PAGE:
Authors: Mario Jurić and Scott Tremaine
First author’s institution: Department of Astrophysical Sciences, Princeton University, USA
Status: Published in ApJ (2008) [open access]
If you fill your house with rocks and go away for a while, you may reasonably expect that the rocks will be there, in their original configuration, when you return. This is in the Constitution.
If you instead choose to decorate with lizards (which are bound not by the Constitution, but by lizard law), you will find your house much changed when you come back. No matter how you arranged them originally, several will have escaped, and the rest will be under your furniture (whence they will need to be chased if you want to salvage your decor).
Haters may say that planets are more like rocks than like lizards, which is true in the narrow sense that many planets are large rocks with gaseous envelopes, not reptiles with feet and external ears. But get a whole bunch of planets together, and they behave more like a house full of lizards than a house full of rocks. A system of planets placed in orbit around a star and left to its own gravitational devices doesn’t stick to its initial arrangement. Instead, the shapes of the orbits of the planets change over time. They grow more circular or more elongated as each planet feels the gravitational tug of other planets passing close by.
Curiously, when you average over many planets in many systems with many different initial orbital shapes, this gradual, chaotic, encounter-by-encounter change tends toward a particular final arrangement of orbital shapes, just as lizards tend to congregate under your couch with obnoxious disregard for their original placement.*
A suitcase full of planets
The authors begin by taking a supercomputer and dumping in a few thousand planetary systems. Each system consists of a central star and a handful of orbiting planets–sometimes as few as 3, or as many as 50. They give these planets a whole range of orbital shapes, or eccentricities: for some planets, circles, and for others, exaggerated, elongated ellipses. The orbit shape is determined by a parameter called eccentricity, or e, illustrated in Figure 1. e can range from 0 in the case of a circular orbit all the way up to very nearly 1 in the case of a long, narrow ellipse.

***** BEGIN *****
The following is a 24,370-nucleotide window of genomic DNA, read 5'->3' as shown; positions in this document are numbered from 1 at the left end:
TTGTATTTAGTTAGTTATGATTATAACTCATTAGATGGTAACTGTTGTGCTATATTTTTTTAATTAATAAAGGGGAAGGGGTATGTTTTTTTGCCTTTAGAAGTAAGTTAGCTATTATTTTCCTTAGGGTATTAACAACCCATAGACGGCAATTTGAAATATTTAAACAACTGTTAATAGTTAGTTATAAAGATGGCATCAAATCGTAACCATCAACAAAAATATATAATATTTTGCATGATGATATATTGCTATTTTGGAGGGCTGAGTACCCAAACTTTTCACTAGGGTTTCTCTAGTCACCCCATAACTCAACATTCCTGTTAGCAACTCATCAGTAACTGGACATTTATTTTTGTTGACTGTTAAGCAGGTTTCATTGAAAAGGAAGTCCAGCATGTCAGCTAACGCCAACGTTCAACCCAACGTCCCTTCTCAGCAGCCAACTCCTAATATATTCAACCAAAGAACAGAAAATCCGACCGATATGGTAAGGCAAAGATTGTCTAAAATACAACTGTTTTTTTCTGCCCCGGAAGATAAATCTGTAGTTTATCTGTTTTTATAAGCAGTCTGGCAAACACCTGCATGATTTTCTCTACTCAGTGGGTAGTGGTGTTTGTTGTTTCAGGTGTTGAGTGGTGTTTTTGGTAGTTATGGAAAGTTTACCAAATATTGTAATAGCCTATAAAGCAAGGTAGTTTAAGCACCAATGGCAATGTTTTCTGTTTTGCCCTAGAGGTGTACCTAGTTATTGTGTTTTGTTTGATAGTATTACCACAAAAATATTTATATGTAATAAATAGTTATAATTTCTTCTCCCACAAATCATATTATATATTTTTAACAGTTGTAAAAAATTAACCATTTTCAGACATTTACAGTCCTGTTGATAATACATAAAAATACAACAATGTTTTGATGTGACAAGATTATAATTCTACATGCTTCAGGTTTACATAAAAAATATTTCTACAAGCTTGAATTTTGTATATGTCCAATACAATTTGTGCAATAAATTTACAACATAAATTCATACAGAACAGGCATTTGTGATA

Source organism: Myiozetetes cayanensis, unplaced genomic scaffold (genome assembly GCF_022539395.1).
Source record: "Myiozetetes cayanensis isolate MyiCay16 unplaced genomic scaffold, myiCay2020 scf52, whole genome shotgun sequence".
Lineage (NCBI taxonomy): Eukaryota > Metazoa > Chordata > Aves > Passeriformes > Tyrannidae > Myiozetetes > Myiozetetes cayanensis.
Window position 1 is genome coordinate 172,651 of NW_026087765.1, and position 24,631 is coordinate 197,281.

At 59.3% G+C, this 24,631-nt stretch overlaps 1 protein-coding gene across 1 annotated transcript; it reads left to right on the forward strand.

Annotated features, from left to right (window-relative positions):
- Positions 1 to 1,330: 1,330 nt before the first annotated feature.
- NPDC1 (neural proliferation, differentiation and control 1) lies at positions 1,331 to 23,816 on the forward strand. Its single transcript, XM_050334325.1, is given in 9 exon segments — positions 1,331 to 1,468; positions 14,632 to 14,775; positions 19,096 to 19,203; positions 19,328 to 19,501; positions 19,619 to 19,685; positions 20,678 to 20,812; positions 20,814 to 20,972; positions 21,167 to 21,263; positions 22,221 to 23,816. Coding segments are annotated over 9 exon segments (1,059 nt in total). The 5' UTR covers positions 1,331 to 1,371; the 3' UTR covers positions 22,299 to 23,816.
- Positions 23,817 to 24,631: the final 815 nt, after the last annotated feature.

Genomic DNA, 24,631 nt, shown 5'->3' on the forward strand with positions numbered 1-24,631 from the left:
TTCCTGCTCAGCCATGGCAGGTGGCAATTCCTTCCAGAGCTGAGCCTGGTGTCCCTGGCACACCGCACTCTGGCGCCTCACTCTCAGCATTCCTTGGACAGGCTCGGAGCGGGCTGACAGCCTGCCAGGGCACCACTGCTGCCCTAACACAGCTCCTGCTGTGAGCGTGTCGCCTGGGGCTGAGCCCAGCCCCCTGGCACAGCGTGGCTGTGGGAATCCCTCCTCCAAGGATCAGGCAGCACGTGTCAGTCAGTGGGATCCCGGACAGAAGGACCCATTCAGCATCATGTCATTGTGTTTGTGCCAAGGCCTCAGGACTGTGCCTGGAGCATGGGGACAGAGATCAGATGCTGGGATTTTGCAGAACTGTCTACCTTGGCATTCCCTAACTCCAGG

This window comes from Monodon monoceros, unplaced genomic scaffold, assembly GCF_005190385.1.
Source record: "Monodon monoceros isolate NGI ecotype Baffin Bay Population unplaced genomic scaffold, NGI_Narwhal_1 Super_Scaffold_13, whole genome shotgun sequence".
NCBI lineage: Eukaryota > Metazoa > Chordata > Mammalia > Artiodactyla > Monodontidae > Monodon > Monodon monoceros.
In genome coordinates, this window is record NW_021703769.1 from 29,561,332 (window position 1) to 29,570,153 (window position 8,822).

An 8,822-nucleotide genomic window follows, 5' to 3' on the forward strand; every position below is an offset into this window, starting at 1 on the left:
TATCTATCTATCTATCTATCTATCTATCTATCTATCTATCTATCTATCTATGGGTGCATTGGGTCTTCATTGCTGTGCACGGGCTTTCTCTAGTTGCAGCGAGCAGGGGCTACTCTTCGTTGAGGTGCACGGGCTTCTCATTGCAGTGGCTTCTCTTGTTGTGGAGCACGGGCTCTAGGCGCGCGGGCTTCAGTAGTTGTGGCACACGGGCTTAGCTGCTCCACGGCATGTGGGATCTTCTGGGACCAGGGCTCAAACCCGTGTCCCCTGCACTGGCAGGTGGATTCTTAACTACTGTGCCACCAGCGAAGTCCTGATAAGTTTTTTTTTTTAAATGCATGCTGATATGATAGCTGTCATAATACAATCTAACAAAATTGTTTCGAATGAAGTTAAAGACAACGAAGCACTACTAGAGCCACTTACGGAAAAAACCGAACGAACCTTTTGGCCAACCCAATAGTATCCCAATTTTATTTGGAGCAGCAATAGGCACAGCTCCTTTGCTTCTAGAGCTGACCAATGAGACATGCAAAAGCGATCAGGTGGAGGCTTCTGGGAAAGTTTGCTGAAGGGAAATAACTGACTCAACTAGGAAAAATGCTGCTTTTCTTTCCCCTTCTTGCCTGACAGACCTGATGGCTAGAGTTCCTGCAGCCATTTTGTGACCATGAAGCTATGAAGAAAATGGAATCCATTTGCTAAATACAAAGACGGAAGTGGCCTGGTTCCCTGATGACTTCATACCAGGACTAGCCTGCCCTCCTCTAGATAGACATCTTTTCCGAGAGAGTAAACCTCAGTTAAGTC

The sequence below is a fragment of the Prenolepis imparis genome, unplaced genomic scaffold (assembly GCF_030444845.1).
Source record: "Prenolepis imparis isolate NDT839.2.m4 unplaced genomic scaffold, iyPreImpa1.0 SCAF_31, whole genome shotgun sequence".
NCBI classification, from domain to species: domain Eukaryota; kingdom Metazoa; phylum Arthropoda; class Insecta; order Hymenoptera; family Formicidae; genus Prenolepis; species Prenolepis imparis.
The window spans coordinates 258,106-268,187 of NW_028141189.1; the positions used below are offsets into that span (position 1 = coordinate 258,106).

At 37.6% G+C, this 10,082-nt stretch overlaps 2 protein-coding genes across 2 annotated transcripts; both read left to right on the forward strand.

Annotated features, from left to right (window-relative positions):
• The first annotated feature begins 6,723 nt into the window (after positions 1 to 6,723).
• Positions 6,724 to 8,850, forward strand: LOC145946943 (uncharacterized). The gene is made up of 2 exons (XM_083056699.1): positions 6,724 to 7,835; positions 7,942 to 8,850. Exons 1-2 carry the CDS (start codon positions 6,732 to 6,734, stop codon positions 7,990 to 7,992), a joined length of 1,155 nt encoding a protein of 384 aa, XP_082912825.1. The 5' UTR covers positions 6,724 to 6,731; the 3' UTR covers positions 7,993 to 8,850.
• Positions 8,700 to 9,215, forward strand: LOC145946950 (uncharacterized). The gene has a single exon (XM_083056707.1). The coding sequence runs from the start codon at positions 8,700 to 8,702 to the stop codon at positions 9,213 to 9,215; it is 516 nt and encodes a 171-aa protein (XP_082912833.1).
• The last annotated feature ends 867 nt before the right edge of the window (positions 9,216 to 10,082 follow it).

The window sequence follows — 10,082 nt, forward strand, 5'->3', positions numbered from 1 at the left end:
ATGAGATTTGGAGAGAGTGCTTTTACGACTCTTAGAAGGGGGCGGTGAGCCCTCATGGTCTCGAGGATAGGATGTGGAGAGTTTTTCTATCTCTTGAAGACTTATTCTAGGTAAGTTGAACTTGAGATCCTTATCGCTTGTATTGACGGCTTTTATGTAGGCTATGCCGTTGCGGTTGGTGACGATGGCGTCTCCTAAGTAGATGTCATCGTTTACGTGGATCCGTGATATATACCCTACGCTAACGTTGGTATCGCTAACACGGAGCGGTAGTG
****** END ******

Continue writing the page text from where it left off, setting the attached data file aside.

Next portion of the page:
They assign the eccentricities for each system according to a few slightly different rules: some systems have planets on circular orbits, while others have a mixture of shapes. (Crucially, they still love all the systems equally.)
Next, they let their simulated planets orbit, starting from these initial eccentricities, and watch their orbital characteristics change as time goes on. Early on, the systems are a bumper-car disaster of planet-planet and planet-star collisions, with a healthy additional fraction of planets fully ejected from their systems by close encounters (much like if someone in San Diego looked up and saw a few Disneyland bumper cars flying speedily southeast overhead). After a couple dozen million years, an average of only 2-3 planets per system remain, and after a hundred million years, their average orbital properties are stable.
A surprising convergence
After this evolution, about half of the systems (Figure 2, bottom panel, colored bands), despite their very different rules for initial eccentricity assignment, converge to astonishingly similar shapes.** These are the planetary equivalents of the under-couch lizards. Most of the remaining systems (Figure 2, middle panel, colored bands) appear to approach the same final state, but retain some imprint of their initial eccentricity distributions in the form of a low-eccentricity peak, which is like if you caught a couple of especially slow lizards in the act of moseying over to the couch from their initial perch on your shelf. Only one set of planets, which had completely circular initial orbits, is unchanged from its initial state, and this is the one that least matches a population of real exoplanets. It’s like it wasn’t even trying!
Why, and what next?
An underlying pattern emerges: the systems which converged to the same distribution in the end were tightly packed at the beginning, with little room (on average) between each planet and its nearest orbital neighbor. By the end of the hundred million years, enough of these uncomfortably close planets had collided with each other, been kicked out of their systems, or otherwise spread out that those that remained had some breathing room and no longer underwent frequent close encounters. In contrast, the few systems which maintained their initial eccentricity distribution throughout the simulation were adequately spaced out from the beginning. Our own solar system fits this bill, because the planets are adequately spaced out and all on quite circular orbits—making our solar system, yet again, a little bit different from the norm.
So what can we do with this information? For one, now that we know that planetary systems are likely to act this way, we can make smarter assumptions about planet populations in the future. And planet simulators can rest easier knowing that their choices of initial parameters don’t matter so much in the end, except for in systems like ours. Lizards, I suppose, can take this result as celestial validation and go about their decor-ruining business more smugly than ever.
*Please help me, my apartment is full of uncooperative lizards. I don’t want them to leave, I just need them to listen.
Featured image via Wikimedia Commons.